The state is seeking a life prison term without parole for a Baton Rouge man convicted more than two decades ago in the 1992 execution-style slaying of an LSU freshman after a carjacking on campus.
Dale Dwayne Craig was found guilty of first-degree murder in 1994 and condemned to die for the killing of Kipp Earl Gullett, but the U.S. Supreme Court turned his death sentence into a life term when it barred the execution of juveniles in 2005.
After two years of haggling, lawmakers have finally passed a bill to change rules for senten…
Craig, 42, was one week shy of his 18th birthday when he fatally shot Gullett, 18, of Pineville. Gullett was abducted at gunpoint from the Kirby Smith Hall dormitory parking lot on Sept. 15, 1992, and killed at an isolated construction site on South Kenilworth Parkway. He was beaten, pistol-whipped and shot several times in the head after begging for his life, according to trial testimony.
In 2012, the Supreme Court declared automatic life terms for juveniles unconstitutional and said they are entitled to hearings to try to show they are capable of reform. The high court made its 2012 decision retroactive in 2016, giving hope to Craig and some 300 other Louisiana inmates serving life for crimes they committed as juveniles.
The Louisiana Attorney General's Office earlier this month filed a notice in Craig's case of its intent to seek a life sentence without possibility of parole. Brandon Fremin, chief of the office's criminal division, said last year after a hearing in the case that Craig deserves a sentence of life without parole.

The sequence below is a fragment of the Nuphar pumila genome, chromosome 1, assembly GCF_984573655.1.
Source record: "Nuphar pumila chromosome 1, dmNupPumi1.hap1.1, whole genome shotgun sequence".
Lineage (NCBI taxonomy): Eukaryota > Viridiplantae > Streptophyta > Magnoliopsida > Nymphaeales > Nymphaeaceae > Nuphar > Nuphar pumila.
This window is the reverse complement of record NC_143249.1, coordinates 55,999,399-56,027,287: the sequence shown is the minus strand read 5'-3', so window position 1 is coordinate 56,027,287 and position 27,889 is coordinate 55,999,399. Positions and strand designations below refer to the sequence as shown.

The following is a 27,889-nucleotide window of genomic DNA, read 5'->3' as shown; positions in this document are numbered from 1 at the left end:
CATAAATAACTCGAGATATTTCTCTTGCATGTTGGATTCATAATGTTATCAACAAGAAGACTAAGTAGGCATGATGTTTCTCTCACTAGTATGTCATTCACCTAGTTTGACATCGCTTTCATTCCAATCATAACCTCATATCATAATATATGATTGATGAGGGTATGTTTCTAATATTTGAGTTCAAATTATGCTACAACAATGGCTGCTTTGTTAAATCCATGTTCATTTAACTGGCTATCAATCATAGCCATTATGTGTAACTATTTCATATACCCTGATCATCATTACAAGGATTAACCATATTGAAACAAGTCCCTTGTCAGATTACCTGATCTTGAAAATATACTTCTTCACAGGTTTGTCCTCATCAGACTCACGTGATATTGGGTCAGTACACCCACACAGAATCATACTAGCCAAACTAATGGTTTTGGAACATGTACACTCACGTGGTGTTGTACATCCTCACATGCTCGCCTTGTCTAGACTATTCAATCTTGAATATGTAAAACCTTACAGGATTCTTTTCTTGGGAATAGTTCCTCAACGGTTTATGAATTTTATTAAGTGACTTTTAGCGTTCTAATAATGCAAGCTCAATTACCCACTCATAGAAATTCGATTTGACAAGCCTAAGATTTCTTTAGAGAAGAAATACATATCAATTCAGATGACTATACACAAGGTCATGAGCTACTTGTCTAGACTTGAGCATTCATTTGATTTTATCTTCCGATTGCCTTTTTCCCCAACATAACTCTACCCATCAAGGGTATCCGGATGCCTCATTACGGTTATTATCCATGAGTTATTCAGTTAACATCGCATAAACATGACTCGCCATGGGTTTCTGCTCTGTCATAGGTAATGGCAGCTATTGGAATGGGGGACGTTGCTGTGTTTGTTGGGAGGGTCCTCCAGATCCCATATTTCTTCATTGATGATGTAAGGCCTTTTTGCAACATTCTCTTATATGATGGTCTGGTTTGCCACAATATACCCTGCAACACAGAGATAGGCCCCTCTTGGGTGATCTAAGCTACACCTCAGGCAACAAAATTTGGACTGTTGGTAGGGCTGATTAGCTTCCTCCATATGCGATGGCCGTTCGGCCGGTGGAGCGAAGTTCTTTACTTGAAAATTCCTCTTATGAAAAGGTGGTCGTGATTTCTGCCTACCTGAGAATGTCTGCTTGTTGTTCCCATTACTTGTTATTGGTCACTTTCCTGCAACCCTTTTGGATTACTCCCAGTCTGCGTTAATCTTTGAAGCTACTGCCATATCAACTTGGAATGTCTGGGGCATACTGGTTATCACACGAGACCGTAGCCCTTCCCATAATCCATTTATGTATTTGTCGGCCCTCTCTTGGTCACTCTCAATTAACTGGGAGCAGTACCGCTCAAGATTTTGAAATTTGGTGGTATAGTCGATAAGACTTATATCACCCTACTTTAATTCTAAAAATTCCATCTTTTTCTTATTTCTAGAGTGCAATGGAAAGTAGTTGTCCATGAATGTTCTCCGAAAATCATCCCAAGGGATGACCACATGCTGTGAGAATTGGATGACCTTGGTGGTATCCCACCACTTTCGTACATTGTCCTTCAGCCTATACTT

Dale Dwayne Craig, who was a week shy of his 18th birthday when he fatally shot LSU freshman…
Craig's attorney, John Landis, stressed Wednesday that the issue in the case is whether a juvenile offender will be given a parole hearing at some time in the future after serving a long sentence, not whether he will be released.
"The premise of the Supreme Court rulings is that all child offenders must be given the opportunity to demonstrate that they are not irredeemable, but are capable of rehabilitation," he said. "I think that determination is best left to the State Parole Board, which is in a better position than the Attorney General or a trial court to make it."
Craig's next court date is in Oct. 4. State District Judge Bonnie Jackson is presiding over the case.
Gov. John Bel Edwards signed into law in June a bill that pares back life without parole sentences for juveniles so it's no longer allowable unless it's a first-degree murder case. Under the new law, most juveniles sentenced to life would be granted a shot a parole after serving 25 years.
With many supporters calling it an "historic achievement" for Louisiana, Gov. John Bel Edwar…
Craig was one of four people convicted in Gullett's killing. They ranged in age from 16 to 19 at the time. Prosecutors said Craig wanted Gullett's Ford Bronco.
James Conrad Lavigne was found guilty of second-degree murder and sentenced to life. Roy Maurer, who drove Gullett's vehicle to and from the murder scene, and Zebbie Berthelot pleaded guilty to manslaughter and received 20-year prison terms. Maurer and Berthelot testified against Craig.